The Surprising Benefit of Opossums All Homeowners Should Know About
Forget what you think you know about opossums. They’re not the nasty, trash-eating troublemakers that some folks make them out to be, but remarkable creatures that provide valuable services, including pest control. Learn more about these misunderstood marsupials and how one of their habits can actually be helpful.
The opossum needs a new publicist.
This nocturnal animal—America’s only marsupial—is much maligned, but why? Is it the animal’s vaguely rat-like vibe? That unflattering (albeit funny) meme? Are we collectively creeped out by its beady eyes or naked, prehensile tail? Could it be the noxious smell that an opossum emits while “playing possum” to avoid becoming prey, or its unfortunate association with overturned garbage bins?
Whatever the reason for the opossum’s bad reputation, the hate is misplaced. Turns out, the humble opossum is actually something of an unsung hero—for several reasons, including one that truly benefits human health. Read on to find out why these creatures should be considered friends, not foes.
A Misunderstood Marsupial
Contrary to popular belief, opossums are clean, gentle, and downright neighborly. If opossums wore clothing, it’s a good bet that they’d choose zip-up red cardigans and navy blue sneakers. They don’t ravage chicken coops, attack cats, ransack trash cans, or raze gardens. But they are opportunistic scavengers. So while they won’t start a fight or slay for their supper, these omnivores will happily partake of the spoils after another animal does the dirty deed.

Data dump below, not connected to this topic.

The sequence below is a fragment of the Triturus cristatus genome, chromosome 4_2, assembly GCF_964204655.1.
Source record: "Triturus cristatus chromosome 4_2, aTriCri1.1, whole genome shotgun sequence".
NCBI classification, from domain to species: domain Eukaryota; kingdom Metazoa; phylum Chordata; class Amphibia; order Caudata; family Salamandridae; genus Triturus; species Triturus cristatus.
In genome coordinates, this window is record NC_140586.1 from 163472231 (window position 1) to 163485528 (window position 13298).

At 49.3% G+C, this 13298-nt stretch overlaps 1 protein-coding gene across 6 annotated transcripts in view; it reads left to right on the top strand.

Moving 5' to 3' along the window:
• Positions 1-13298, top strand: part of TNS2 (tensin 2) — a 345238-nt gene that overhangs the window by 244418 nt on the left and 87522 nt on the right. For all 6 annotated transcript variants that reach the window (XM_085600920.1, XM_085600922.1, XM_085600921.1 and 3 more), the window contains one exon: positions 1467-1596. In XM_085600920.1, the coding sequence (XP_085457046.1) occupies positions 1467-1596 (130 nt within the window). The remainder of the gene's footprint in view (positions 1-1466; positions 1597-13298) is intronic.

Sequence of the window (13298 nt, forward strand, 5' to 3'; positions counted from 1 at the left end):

Like the dweeby protagonist of a John Hughes movie who takes all the flak for a kegger while the jock gets off scot-free, the opossum’s habit of cleaning up after other critters often goes unrecognized. Even worse, it gets punished for making a mess of a backyard flock or a garden plot in a classic case of wrong place, wrong time.
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All-Natural, Effective Pest Control
When it comes to smaller life forms, though, opossums will kill and cheerfully consume mice, rats, snails, and slugs. Additionally, they offer a surprising but beneficial service: chowing down on any windfalls that litter the ground under a fruit tree.
Many folks think leaving fallen fruit where it lies is essentially an act of automatic composting, but left undisturbed, rotting fruit can cause real damage to your backyard ecosystem. Not only could it spread damaging brown rot to trees, but it attracts earwigs, fruit flies, and other bothersome bugs.
Taking Care of Ticks
Best of all, opossums have a taste for ticks. Their long, pointy snouts make them a veritable cordless vacuum when it comes to these disease-spreading vectors. In fact, they can eliminate an astonishing 95 percent of ticks from the immediate environment. That adds up to some 5,000 insects per opossum, per season.
Lyme disease, a devastating and often debilitating bacterial illness, is transmitted through the bite of two species of black-legged ticks. In hoovering them up like so many delicious hors d’oeuvres, the opossum is doing humans a serious solid.
According to estimates by the Centers for Disease Control and Prevention, approximately 476,000 people in the U.S. are diagnosed with Lyme disease each year, many of them long after the initial infection. Especially when undetected and therefore left untreated, Lyme disease can result in extreme fatigue, joint pain and swelling, neurological issues such as meningitis, and even heart problems.
So the next time you’re investigating some suspicious backyard action and your flashlight catches the glint of an opossum’s eye, whisper your thanks to this gentle, beneficial beast—and let it be.
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